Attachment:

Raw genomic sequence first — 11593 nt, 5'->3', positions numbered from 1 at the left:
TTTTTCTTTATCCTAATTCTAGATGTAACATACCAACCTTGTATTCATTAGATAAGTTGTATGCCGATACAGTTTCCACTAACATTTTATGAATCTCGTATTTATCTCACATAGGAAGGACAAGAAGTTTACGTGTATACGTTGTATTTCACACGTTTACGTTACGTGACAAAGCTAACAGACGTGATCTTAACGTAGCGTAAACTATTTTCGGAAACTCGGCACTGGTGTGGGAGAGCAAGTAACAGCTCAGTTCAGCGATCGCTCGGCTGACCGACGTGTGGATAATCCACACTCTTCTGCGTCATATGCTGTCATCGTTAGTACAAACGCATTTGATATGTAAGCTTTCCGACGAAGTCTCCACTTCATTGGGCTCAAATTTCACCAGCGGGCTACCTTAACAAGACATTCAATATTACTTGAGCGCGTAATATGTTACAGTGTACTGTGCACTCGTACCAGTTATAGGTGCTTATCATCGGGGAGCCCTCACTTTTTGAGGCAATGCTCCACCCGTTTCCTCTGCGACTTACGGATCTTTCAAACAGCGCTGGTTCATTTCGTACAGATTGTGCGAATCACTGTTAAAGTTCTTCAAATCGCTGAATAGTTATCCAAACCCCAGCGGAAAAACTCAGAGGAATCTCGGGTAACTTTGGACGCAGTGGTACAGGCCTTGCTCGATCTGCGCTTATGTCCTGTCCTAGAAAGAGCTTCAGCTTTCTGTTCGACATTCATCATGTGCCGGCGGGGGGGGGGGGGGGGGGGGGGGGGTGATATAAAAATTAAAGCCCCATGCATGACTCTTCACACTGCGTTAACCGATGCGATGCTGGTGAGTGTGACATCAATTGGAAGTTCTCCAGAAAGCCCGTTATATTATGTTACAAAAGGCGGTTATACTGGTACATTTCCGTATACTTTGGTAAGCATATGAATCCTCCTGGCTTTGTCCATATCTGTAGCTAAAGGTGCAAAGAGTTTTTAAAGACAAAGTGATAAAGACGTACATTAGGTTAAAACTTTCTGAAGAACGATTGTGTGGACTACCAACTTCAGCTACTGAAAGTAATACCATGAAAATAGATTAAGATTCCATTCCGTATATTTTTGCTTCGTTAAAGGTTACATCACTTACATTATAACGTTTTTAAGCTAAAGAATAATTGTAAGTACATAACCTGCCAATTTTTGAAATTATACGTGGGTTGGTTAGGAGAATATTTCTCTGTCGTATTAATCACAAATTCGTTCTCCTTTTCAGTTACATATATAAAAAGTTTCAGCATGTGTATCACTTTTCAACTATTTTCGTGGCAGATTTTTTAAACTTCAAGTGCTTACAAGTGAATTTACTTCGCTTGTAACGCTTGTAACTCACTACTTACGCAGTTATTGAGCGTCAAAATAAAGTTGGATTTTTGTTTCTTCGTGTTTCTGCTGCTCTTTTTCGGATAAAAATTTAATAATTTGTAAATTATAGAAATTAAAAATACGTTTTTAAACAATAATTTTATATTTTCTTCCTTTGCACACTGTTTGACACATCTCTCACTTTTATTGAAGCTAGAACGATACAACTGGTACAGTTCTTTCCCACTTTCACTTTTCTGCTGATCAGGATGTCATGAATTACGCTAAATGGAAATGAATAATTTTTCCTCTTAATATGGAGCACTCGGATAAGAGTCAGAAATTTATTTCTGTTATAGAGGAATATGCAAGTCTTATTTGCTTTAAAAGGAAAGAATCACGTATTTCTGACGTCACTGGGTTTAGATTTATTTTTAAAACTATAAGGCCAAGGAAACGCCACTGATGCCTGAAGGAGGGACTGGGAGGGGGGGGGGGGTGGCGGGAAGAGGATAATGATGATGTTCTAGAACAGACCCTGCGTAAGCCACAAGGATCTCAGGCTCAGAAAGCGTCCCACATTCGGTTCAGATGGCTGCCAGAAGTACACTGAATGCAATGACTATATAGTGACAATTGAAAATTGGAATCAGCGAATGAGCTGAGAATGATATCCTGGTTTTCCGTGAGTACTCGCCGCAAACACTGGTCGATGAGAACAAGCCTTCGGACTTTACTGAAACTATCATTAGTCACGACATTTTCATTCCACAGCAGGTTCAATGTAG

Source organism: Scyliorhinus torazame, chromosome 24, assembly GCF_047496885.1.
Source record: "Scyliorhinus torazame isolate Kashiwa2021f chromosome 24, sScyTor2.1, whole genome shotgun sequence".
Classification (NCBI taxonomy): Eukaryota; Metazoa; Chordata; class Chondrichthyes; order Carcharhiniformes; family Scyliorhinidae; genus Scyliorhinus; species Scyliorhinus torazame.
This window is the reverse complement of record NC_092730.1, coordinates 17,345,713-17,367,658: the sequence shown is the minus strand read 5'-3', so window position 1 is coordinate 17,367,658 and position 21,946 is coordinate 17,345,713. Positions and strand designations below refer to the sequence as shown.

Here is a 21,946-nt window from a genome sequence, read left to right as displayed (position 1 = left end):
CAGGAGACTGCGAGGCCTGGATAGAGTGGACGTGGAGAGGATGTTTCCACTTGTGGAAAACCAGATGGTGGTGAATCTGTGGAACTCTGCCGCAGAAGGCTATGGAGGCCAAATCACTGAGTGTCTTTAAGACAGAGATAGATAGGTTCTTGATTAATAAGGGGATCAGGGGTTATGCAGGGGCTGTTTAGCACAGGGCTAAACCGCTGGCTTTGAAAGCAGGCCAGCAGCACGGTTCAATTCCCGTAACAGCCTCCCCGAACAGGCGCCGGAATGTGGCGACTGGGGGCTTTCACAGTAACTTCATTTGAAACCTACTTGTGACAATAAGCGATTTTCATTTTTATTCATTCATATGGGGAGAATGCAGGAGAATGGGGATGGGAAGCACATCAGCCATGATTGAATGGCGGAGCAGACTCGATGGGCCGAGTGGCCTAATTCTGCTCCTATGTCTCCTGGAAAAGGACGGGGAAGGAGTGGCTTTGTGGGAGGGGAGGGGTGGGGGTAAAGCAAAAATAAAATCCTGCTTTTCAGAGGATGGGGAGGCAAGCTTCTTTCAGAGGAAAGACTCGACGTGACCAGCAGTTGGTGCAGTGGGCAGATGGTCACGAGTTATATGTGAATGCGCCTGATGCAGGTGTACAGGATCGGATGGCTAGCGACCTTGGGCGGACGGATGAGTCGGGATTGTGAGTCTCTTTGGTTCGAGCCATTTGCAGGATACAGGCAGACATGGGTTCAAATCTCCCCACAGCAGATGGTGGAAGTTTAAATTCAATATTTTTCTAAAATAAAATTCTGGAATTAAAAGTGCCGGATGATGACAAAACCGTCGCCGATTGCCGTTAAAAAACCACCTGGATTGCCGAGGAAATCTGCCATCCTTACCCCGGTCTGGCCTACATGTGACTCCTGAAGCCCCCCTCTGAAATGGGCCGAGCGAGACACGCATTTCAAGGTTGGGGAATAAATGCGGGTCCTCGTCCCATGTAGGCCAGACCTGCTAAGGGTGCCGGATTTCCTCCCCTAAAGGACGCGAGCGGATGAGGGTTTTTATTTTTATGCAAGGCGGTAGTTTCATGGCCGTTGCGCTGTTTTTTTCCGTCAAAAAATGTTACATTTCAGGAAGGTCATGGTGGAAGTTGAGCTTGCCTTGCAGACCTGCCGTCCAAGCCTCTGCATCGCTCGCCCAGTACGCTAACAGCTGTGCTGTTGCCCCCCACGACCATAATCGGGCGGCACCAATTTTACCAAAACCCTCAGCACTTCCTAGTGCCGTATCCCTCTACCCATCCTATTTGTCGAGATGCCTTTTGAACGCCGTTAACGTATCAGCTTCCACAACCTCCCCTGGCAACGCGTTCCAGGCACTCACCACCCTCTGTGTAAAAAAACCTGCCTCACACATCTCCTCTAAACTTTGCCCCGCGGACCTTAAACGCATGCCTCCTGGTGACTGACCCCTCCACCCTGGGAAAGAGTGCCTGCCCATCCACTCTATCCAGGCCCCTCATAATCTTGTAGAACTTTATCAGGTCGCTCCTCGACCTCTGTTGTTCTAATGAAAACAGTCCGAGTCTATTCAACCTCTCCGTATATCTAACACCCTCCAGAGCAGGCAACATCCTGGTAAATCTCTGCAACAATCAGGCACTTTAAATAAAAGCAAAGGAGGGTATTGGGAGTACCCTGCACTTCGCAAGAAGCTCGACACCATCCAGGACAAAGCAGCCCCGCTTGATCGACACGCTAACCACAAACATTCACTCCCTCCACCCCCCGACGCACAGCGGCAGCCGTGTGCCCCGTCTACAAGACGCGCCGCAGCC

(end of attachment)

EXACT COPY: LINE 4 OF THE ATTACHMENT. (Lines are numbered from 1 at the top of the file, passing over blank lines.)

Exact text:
Source record: "Scyliorhinus torazame isolate Kashiwa2021f chromosome 24, sScyTor2.1, whole genome shotgun sequence".